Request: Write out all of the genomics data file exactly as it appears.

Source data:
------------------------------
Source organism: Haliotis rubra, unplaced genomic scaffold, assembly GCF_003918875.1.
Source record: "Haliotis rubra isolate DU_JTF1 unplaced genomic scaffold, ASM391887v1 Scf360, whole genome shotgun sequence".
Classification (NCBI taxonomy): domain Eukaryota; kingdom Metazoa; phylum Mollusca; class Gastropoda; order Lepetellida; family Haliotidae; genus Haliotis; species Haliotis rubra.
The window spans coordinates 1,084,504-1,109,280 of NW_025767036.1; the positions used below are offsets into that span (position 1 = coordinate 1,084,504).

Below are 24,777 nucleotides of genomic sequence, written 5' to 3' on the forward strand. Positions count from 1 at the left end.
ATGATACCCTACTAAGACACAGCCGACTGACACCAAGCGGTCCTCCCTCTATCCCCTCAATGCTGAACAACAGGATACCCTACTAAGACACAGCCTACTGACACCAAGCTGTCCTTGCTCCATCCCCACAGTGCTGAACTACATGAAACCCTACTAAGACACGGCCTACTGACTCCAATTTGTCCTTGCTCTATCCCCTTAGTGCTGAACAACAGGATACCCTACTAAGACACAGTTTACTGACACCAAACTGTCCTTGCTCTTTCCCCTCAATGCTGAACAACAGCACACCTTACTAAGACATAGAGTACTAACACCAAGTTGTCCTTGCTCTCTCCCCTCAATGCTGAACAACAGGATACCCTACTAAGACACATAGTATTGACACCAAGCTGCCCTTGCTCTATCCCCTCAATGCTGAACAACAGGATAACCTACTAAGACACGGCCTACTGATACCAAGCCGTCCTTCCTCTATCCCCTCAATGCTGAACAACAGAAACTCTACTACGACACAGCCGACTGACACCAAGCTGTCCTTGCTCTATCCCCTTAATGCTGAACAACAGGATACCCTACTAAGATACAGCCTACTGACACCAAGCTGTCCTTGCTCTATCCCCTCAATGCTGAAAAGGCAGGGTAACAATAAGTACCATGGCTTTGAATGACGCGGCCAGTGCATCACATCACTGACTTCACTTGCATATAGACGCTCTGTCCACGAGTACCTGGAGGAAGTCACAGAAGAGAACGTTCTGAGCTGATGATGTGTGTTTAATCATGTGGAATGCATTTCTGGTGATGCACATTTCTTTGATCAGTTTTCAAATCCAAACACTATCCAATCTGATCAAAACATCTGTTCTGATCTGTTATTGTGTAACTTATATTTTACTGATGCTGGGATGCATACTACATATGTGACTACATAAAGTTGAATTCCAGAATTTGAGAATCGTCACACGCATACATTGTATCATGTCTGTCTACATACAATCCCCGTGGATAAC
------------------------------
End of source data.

Source organism: Haliotis rubra, unplaced genomic scaffold, assembly GCF_003918875.1.
Source record: "Haliotis rubra isolate DU_JTF1 unplaced genomic scaffold, ASM391887v1 Scf360, whole genome shotgun sequence".
Classification (NCBI taxonomy): domain Eukaryota; kingdom Metazoa; phylum Mollusca; class Gastropoda; order Lepetellida; family Haliotidae; genus Haliotis; species Haliotis rubra.
The window spans coordinates 1,084,504-1,109,280 of NW_025767036.1; the positions used below are offsets into that span (position 1 = coordinate 1,084,504).

Below are 24,777 nucleotides of genomic sequence, written 5' to 3' on the forward strand. Positions count from 1 at the left end.
ATGATACCCTACTAAGACACAGCCGACTGACACCAAGCGGTCCTCCCTCTATCCCCTCAATGCTGAACAACAGGATACCCTACTAAGACACAGCCTACTGACACCAAGCTGTCCTTGCTCCATCCCCACAGTGCTGAACTACATGAAACCCTACTAAGACACGGCCTACTGACTCCAATTTGTCCTTGCTCTATCCCCTTAGTGCTGAACAACAGGATACCCTACTAAGACACAGTTTACTGACACCAAACTGTCCTTGCTCTTTCCCCTCAATGCTGAACAACAGCACACCTTACTAAGACATAGAGTACTAACACCAAGTTGTCCTTGCTCTCTCCCCTCAATGCTGAACAACAGGATACCCTACTAAGACACATAGTATTGACACCAAGCTGCCCTTGCTCTATCCCCTCAATGCTGAACAACAGGATAACCTACTAAGACACGGCCTACTGATACCAAGCCGTCCTTCCTCTATCCCCTCAATGCTGAACAACAGAAACTCTACTACGACACAGCCGACTGACACCAAGCTGTCCTTGCTCTATCCCCTTAATGCTGAACAACAGGATACCCTACTAAGATACAGCCTACTGACACCAAGCTGTCCTTGCTCTATCCCCTCAATGCTGAAAAGGCAGGGTAACAATAAGTACCATGGCTTTGAATGACGCGGCCAGTGCATCACATCACTGACTTCACTTGCATATAGACGCTCTGTCCACGAGTACCTGGAGGAAGTCACAGAAGAGAACGTTCTGAGCTGATGATGTGTGTTTAATCATGTGGAATGCATTTCTGGTGATGCACATTTCTTTGATCAGTTTTCAAATCCAAACACTATCCAATCTGATCAAAACATCTGTTCTGATCTGTTATTGTGTAACTTATATTTTACTGATGCTGGGATGCATACTACATATGTGACTACATAAAGTTGAATTCCAGAATTTGAGAATCGTCACACGCATACATTGTATCATGTCTGTCTACATACAATCCCCGTGGATAAC